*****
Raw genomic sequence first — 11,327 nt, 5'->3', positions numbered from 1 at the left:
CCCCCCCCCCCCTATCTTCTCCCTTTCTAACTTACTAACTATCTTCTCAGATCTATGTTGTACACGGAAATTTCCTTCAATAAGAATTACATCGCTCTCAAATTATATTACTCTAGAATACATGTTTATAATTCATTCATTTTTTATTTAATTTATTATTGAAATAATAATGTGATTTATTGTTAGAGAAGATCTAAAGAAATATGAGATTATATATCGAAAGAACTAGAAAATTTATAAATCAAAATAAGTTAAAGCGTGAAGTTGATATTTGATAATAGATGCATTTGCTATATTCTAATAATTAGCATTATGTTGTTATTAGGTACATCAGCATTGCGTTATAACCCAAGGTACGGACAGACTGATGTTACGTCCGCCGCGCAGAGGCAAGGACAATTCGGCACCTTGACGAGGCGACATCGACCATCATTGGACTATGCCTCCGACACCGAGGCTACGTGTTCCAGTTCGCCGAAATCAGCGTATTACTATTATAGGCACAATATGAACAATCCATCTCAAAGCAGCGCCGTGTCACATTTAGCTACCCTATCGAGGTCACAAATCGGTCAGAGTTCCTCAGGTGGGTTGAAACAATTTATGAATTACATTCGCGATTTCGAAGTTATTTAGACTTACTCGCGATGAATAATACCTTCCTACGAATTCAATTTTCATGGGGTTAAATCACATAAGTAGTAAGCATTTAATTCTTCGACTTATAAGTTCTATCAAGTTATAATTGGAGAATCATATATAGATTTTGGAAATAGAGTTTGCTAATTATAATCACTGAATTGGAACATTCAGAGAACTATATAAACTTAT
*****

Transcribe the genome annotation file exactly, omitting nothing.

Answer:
Raw genomic sequence first — 11,327 nt, 5'->3', positions numbered from 1 at the left:
CCCCCCCCCCCCTATCTTCTCCCTTTCTAACTTACTAACTATCTTCTCAGATCTATGTTGTACACGGAAATTTCCTTCAATAAGAATTACATCGCTCTCAAATTATATTACTCTAGAATACATGTTTATAATTCATTCATTTTTTATTTAATTTATTATTGAAATAATAATGTGATTTATTGTTAGAGAAGATCTAAAGAAATATGAGATTATATATCGAAAGAACTAGAAAATTTATAAATCAAAATAAGTTAAAGCGTGAAGTTGATATTTGATAATAGATGCATTTGCTATATTCTAATAATTAGCATTATGTTGTTATTAGGTACATCAGCATTGCGTTATAACCCAAGGTACGGACAGACTGATGTTACGTCCGCCGCGCAGAGGCAAGGACAATTCGGCACCTTGACGAGGCGACATCGACCATCATTGGACTATGCCTCCGACACCGAGGCTACGTGTTCCAGTTCGCCGAAATCAGCGTATTACTATTATAGGCACAATATGAACAATCCATCTCAAAGCAGCGCCGTGTCACATTTAGCTACCCTATCGAGGTCACAAATCGGTCAGAGTTCCTCAGGTGGGTTGAAACAATTTATGAATTACATTCGCGATTTCGAAGTTATTTAGACTTACTCGCGATGAATAATACCTTCCTACGAATTCAATTTTCATGGGGTTAAATCACATAAGTAGTAAGCATTTAATTCTTCGACTTATAAGTTCTATCAAGTTATAATTGGAGAATCATATATAGATTTTGGAAATAGAGTTTGCTAATTATAATCACTGAATTGGAACATTCAGAGAACTATATAAACTTAT